When I learned that my grandsons were coming for a long visit this summer, I had great plans to teach them to garden, among other things. I envisioned them spending hours in the garden with Gamma and readily devouring the fruits of our labors by the end of the visit.
Mind you, these kids live in a bedroom community outside a large city. In their minds, food comes from either the grocery store or a drive-thru window. And for their busy family, cutting the grass is as close to gardening as they are likely to get. I mention this because my first suggestion on gardening with kids is to be realistic. Remember that attention spans usually correlate with age -- the younger the kid, the shorter the span. You want their experience to be fun so they will stay interested. With that in mind, here are a few tips:
n Start simple. Most youngsters enjoy playing in the dirt so have them help turn your garden plot. They could even work in organic matter. Children should not be allowed to handle any chemicals, fertilizers included. Children often put their hands in their mouths, so going organic will be your safest route.
n Size right. Section off a small portion of your garden. If you don't have a garden plot, try containers. They work well on a porch or deck. Although a container may seem like a small space to you, to a young child, it will seem like an acre.
n Provide proper tools. Whether for a child or an adult, every job is easier with the right tools. Rather than expect your tyke to handle tools designed for your hands, buy child-size garden tools.
n Select interesting plants. Select vegetable plants for color, shape and texture, such as red-leaf lettuce, golden beets, Easter-egg colored radishes and round carrots. If your child's garden is a flower or perennial bed, zinnias from seed are easy to grow and come in a variety of colors. The silver color and fuzzy texture of lambs ears are perfect for kids. Silver mound sage is a soft, tactile plant children will love to feel. Tiny pumpkins can be grown in flower beds or garden plots and make great decorations for your home.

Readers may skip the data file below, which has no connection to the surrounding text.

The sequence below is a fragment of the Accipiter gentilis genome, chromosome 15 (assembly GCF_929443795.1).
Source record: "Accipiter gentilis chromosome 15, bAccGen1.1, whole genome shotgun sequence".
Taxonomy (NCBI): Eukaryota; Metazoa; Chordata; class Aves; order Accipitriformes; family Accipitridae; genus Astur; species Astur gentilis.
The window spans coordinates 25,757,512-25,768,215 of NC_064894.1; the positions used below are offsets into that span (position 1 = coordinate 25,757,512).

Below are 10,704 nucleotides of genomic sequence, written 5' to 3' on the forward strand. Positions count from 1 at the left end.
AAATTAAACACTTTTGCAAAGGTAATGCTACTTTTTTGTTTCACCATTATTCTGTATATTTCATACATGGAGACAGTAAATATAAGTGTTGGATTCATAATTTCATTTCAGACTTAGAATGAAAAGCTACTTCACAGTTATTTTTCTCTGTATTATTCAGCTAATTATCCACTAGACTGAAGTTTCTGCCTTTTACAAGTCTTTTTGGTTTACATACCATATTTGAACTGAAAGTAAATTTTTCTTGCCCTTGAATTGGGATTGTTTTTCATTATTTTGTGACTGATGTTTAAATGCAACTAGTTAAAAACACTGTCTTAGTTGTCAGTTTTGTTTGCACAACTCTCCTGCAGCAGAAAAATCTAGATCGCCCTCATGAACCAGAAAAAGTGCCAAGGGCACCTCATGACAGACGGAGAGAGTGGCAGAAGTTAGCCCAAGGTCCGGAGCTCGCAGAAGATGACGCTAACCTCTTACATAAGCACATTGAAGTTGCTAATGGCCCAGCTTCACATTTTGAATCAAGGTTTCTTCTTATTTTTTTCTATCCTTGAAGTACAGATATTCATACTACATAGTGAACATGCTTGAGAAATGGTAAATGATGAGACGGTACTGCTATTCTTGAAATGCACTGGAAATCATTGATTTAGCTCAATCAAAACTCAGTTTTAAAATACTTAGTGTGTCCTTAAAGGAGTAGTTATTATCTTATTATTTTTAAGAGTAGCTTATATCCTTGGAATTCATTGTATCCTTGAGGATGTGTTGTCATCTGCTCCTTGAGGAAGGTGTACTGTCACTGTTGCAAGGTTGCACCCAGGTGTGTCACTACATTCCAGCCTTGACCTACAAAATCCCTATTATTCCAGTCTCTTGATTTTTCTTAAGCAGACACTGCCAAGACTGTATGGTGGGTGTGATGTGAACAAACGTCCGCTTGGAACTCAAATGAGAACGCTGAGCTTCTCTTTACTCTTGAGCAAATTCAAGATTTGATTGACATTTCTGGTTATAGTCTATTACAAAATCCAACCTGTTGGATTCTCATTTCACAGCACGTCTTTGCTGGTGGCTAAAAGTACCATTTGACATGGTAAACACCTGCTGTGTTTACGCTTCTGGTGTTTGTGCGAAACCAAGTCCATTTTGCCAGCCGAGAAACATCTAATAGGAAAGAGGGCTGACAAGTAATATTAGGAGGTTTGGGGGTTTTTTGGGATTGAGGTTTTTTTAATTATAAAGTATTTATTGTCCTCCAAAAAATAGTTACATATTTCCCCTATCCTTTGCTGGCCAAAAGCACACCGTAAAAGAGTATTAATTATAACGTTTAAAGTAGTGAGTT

Children usually are impatient and have a hard time waiting for seeds to germinate and produce. A strawberry patch might ease the pain of waiting. For my own grandsons, they enjoyed nothing more than picking strawberries. More times than not, they came back to the house with more strawberries in their tummies than in the basket.
I have to admit that my great plans of early summer didn't materialize. But thanks to our strawberry patch, I have taught them that the grocery and the drive-thru aren't the only sources of food.
Louise Poppen is a Master Gardener through the Colorado State University Cooperative Extension office in Routt County. Questions? Call 879-0825 or: firstname.lastname@example.org